One of my favorite episodes of Black Adder is “Ink and Incapability”. The plot is this: Samuel Johnson is soliciting patronage from Prince George for his new book, the first ever English dictionary. But due to Black Adder’s petty jealousy, Johnson’s dictionary is instead burned through a hilarous turn of events. The burning of the dictionary represented a catastrophic loss of scholarship, maybe akin to us losing all of Wikipedia, the Encyclopedia Brittanica, and basketball-reference.com now. Black Adder must then rewrite the dictionary, proceeding linearly, alphabetically, and manually. For over 300 years, this was how we used dictionaries. But with the advent of computing, we can now scour a dictionary much more creatively.
In this post, I will show how I obtained A Dictionary of Greek and Roman Biography and Mythology by William Smith, LLD, ed. 1890. It’s an old dictionary, but it was the authoritative source of the Classical World for the Victorians. Whatever Jules Verne thought of the Roman senate, he probably learned it here. And thanks to the heroes at the Perseus Digital Library, every entry is available online.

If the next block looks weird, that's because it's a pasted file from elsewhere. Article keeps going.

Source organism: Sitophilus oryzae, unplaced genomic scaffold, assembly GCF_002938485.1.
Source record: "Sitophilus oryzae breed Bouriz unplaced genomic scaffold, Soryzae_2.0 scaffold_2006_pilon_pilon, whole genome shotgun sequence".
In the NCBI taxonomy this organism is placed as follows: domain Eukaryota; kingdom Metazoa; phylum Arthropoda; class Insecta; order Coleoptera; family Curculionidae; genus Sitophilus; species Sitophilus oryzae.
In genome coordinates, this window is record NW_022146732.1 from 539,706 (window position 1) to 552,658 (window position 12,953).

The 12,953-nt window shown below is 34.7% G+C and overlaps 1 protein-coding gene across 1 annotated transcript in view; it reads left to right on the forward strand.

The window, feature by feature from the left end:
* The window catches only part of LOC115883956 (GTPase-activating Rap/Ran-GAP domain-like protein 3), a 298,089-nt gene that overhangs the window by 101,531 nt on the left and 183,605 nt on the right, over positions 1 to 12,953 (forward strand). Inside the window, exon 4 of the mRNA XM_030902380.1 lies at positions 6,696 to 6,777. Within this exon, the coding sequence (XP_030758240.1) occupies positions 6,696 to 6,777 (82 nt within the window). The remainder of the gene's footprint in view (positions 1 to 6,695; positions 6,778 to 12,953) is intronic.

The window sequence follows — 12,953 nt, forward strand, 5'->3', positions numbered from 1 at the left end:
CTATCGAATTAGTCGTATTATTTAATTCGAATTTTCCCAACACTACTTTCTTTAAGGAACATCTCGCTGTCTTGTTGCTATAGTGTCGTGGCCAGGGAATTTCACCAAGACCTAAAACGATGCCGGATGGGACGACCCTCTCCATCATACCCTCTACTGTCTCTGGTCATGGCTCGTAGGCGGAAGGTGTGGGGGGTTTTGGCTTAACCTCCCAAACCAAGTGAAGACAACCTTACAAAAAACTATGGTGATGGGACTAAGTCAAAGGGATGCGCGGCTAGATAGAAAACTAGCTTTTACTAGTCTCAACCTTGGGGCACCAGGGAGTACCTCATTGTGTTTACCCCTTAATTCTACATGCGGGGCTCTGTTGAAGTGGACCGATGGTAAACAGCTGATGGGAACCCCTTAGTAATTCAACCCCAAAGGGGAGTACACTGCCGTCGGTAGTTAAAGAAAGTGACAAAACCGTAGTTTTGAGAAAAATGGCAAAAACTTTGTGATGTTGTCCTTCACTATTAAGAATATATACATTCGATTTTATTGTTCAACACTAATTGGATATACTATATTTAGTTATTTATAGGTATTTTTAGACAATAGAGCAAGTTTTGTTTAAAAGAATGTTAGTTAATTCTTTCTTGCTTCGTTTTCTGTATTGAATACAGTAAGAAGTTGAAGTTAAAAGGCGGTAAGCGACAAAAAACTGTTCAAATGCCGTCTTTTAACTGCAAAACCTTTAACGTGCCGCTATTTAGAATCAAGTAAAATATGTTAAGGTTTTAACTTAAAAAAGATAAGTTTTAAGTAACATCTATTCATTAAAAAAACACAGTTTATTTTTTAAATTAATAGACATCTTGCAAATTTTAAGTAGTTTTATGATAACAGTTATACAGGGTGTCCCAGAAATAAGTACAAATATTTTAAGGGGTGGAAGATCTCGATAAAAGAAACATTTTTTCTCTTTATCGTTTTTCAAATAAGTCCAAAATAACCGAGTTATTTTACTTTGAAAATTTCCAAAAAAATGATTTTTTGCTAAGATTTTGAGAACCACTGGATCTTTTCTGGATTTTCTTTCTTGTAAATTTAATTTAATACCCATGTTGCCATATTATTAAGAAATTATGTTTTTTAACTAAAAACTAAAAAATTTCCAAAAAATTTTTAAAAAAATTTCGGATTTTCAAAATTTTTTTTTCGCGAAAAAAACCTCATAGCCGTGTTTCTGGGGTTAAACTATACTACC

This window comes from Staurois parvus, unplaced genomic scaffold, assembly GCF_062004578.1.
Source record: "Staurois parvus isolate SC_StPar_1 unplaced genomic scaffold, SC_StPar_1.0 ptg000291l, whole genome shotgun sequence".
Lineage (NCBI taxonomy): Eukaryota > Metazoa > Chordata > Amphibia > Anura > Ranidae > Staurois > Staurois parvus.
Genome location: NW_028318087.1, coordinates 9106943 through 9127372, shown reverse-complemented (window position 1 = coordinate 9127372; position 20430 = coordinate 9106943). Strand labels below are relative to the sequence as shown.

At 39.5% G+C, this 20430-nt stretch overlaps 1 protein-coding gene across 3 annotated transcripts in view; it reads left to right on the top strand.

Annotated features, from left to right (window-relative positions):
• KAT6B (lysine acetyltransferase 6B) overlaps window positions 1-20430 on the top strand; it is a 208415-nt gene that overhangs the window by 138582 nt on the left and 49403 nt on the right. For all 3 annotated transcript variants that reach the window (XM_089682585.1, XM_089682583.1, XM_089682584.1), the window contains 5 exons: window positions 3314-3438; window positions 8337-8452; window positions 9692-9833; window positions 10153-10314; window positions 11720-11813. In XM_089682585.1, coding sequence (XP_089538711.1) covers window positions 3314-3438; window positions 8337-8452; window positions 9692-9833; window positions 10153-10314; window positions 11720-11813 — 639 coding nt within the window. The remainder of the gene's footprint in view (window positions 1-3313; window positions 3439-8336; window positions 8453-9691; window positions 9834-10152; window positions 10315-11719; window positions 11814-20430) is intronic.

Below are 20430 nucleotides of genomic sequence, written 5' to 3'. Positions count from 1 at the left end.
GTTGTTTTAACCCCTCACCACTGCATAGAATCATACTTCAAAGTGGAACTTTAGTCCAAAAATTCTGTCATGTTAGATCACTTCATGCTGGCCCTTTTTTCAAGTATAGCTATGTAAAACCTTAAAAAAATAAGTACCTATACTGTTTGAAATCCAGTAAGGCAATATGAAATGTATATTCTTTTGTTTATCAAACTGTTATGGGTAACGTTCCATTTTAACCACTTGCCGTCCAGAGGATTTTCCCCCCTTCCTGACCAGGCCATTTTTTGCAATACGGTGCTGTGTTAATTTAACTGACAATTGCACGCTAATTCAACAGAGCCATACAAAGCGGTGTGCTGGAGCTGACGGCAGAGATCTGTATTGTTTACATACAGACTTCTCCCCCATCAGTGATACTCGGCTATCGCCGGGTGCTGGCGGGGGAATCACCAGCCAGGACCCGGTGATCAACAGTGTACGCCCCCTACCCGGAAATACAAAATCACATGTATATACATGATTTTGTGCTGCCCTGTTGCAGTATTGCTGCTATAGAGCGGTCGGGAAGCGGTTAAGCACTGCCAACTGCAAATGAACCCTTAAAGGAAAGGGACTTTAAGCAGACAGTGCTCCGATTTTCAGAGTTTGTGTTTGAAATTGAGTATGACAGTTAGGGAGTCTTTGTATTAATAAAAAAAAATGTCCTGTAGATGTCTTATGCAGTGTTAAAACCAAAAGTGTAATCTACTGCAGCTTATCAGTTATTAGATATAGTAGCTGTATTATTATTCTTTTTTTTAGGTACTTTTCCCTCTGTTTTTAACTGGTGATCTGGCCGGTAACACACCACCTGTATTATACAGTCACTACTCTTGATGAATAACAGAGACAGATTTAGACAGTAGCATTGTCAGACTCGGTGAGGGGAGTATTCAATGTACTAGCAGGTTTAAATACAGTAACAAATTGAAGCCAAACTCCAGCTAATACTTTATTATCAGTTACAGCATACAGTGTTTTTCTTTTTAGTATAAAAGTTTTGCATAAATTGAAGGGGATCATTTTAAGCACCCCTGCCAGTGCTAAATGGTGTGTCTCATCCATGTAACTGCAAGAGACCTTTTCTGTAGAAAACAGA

Each entry is listed here. There are over 19,000 of them,
so we need to an efficient way to bring them into R. Thanks to my previous work on rperseus, I have a pretty good idea of Perseus’
API end points. I originally tried to pass the URN to
rperseus::get_perseus_text, but only the ‘A’ entries were returned. We need them all.
Via the API, you can append an index range to any URN. This is how
get_perseus_text works: (1) the function locates the stylized HTML page
with text ranges (e.g. 1.1-1.9); (2) scrapes the first and last indices; and (3) appends the range to an API call. If, however,
you try (“A.abaeus_1-Z.zygia_1”) only the ‘A’ entries are returned. So we will need a separate call for all the As, Bs, Cs, etc. Here’s
the code from start to finish:
Let’s sample an entry from the dictionary:
> sample(perseus_dictionary$entry, 1)  "Cleinis ( Κλεῖνις ), the husband of Harpe and father of Lycius, Ortygius, Harpasus, and Artemicha. He lived in Mesopotamia, near Babylon, and was beloved by Apollo and Artemis. Having heard that the Hyperboreans sacrificed asses to Apollo, he swished to introduce the same custom at Babylon; but Apollo threatened him, and commanded that only sheep, goats, and heifers should be sacrificed. Lycius and Harpasus, the sons of Cleinis, however, persisted in sacrificing asses, whereupon Apollo infuriated the animals so as to attack the family of Cleinis. Other divinities, however, took pity upon the family, and changed all its members into different birds. (Anton Lib. 20.) [ L.S ]"
The lesson, as always, never cross Apollo.
In Part II, I’ll jump into some fun ways to peruse the dictionary, but let’s first see which Olympian has the most mentions (they are a vain lot):
# A tibble: 6 x 2 olympian mentions <chr> <int> 1 Hera 806 2 Athena 762 3 Zeus 501 4 Aphrodite 159 5 Ares 108 6 Hephaestus 75
Hera and Athena!